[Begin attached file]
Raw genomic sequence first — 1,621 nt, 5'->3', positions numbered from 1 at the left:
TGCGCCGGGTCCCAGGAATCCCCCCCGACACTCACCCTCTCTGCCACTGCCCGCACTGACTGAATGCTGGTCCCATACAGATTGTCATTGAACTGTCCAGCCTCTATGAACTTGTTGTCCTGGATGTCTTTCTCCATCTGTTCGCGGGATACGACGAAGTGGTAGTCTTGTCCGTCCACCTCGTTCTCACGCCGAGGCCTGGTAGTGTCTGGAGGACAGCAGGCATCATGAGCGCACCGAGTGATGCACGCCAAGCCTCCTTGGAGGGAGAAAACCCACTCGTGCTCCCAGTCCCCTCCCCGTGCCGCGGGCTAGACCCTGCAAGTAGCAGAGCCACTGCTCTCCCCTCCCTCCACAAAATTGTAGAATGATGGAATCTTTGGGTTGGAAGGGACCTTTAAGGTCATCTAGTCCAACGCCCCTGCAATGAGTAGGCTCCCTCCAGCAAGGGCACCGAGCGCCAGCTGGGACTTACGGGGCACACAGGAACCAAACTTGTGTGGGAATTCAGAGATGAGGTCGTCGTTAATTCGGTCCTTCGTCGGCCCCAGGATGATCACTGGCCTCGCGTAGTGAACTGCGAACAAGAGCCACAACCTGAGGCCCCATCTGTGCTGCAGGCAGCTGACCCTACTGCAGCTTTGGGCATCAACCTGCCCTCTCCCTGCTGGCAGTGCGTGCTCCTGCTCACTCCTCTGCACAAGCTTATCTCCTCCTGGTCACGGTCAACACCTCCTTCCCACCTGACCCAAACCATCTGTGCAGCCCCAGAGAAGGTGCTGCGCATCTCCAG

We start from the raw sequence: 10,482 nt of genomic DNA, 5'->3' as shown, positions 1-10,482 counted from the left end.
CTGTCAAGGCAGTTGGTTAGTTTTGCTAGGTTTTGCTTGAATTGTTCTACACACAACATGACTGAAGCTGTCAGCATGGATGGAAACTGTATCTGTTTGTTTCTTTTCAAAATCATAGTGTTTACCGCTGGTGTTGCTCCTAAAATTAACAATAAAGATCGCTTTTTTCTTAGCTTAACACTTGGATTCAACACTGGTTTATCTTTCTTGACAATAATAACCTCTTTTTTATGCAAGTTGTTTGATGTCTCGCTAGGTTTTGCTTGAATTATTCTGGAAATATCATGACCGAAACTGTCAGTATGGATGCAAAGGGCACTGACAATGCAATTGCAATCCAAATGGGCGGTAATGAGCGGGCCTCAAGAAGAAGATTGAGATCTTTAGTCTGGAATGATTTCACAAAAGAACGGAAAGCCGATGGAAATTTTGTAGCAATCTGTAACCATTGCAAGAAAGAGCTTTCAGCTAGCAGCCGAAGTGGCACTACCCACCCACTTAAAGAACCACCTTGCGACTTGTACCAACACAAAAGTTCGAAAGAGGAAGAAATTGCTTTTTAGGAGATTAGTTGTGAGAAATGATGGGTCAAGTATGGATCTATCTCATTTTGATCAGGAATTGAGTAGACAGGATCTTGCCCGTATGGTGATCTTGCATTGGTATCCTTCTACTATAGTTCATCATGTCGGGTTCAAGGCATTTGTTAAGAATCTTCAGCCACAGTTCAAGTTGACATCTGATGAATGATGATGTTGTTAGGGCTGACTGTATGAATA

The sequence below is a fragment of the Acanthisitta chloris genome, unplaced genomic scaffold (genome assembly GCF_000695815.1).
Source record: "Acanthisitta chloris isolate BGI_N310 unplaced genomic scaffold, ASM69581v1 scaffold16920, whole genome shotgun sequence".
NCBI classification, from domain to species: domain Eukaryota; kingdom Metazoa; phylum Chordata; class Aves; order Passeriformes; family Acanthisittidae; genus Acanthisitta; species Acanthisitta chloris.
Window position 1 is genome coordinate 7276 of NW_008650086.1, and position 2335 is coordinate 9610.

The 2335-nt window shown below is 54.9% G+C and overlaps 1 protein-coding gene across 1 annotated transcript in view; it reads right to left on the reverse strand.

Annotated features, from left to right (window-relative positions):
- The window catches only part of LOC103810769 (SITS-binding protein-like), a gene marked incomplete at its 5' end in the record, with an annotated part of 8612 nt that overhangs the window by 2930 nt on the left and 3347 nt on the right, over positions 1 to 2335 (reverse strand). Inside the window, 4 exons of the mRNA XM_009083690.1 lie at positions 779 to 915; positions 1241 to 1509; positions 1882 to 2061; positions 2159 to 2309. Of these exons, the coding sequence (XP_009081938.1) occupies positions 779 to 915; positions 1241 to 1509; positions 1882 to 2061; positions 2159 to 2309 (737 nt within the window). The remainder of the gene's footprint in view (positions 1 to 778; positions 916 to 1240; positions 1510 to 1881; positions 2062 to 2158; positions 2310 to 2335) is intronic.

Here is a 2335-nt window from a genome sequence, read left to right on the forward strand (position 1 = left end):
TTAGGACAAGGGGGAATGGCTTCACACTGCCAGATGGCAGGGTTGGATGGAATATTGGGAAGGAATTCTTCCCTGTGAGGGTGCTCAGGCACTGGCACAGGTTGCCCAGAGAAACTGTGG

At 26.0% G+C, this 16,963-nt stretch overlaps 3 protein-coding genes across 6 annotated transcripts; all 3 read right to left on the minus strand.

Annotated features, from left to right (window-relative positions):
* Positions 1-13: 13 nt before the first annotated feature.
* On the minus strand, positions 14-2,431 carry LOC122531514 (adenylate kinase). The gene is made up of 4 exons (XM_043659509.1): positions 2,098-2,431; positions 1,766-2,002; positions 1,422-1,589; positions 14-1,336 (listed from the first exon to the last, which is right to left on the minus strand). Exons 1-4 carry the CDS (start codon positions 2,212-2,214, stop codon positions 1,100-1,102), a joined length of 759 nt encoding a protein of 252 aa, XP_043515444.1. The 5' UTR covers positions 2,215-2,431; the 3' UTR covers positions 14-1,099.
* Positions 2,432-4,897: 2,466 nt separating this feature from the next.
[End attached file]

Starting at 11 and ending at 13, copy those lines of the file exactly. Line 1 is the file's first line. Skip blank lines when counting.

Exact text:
- The window catches only part of LOC103810769 (SITS-binding protein-like), a gene marked incomplete at its 5' end in the record, with an annotated part of 8612 nt that overhangs the window by 2930 nt on the left and 3347 nt on the right, over positions 1 to 2335 (reverse strand). Inside the window, 4 exons of the mRNA XM_009083690.1 lie at positions 779 to 915; positions 1241 to 1509; positions 1882 to 2061; positions 2159 to 2309. Of these exons, the coding sequence (XP_009081938.1) occupies positions 779 to 915; positions 1241 to 1509; positions 1882 to 2061; positions 2159 to 2309 (737 nt within the window). The remainder of the gene's footprint in view (positions 1 to 778; positions 916 to 1240; positions 1510 to 1881; positions 2062 to 2158; positions 2310 to 2335) is intronic.

Here is a 2335-nt window from a genome sequence, read left to right on the forward strand (position 1 = left end):
TTAGGACAAGGGGGAATGGCTTCACACTGCCAGATGGCAGGGTTGGATGGAATATTGGGAAGGAATTCTTCCCTGTGAGGGTGCTCAGGCACTGGCACAGGTTGCCCAGAGAAACTGTGG